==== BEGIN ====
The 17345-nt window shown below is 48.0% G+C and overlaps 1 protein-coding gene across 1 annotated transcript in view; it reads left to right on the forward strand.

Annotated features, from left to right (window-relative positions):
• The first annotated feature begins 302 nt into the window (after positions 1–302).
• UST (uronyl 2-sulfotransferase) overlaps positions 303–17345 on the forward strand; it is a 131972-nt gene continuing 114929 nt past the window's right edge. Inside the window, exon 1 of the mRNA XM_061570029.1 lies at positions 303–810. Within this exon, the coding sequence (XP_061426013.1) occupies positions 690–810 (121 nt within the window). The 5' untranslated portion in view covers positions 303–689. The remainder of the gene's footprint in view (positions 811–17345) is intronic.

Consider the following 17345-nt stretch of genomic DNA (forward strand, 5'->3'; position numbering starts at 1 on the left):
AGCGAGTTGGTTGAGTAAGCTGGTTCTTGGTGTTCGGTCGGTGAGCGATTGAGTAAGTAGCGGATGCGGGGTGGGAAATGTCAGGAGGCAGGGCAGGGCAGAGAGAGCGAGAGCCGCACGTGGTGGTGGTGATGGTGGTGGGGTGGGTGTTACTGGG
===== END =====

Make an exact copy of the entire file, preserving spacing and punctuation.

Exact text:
The 17345-nt window shown below is 48.0% G+C and overlaps 1 protein-coding gene across 1 annotated transcript in view; it reads left to right on the forward strand.

Annotated features, from left to right (window-relative positions):
• The first annotated feature begins 302 nt into the window (after positions 1–302).
• UST (uronyl 2-sulfotransferase) overlaps positions 303–17345 on the forward strand; it is a 131972-nt gene continuing 114929 nt past the window's right edge. Inside the window, exon 1 of the mRNA XM_061570029.1 lies at positions 303–810. Within this exon, the coding sequence (XP_061426013.1) occupies positions 690–810 (121 nt within the window). The 5' untranslated portion in view covers positions 303–689. The remainder of the gene's footprint in view (positions 811–17345) is intronic.

Consider the following 17345-nt stretch of genomic DNA (forward strand, 5'->3'; position numbering starts at 1 on the left):
AGCGAGTTGGTTGAGTAAGCTGGTTCTTGGTGTTCGGTCGGTGAGCGATTGAGTAAGTAGCGGATGCGGGGTGGGAAATGTCAGGAGGCAGGGCAGGGCAGAGAGAGCGAGAGCCGCACGTGGTGGTGGTGATGGTGGTGGGGTGGGTGTTACTGGG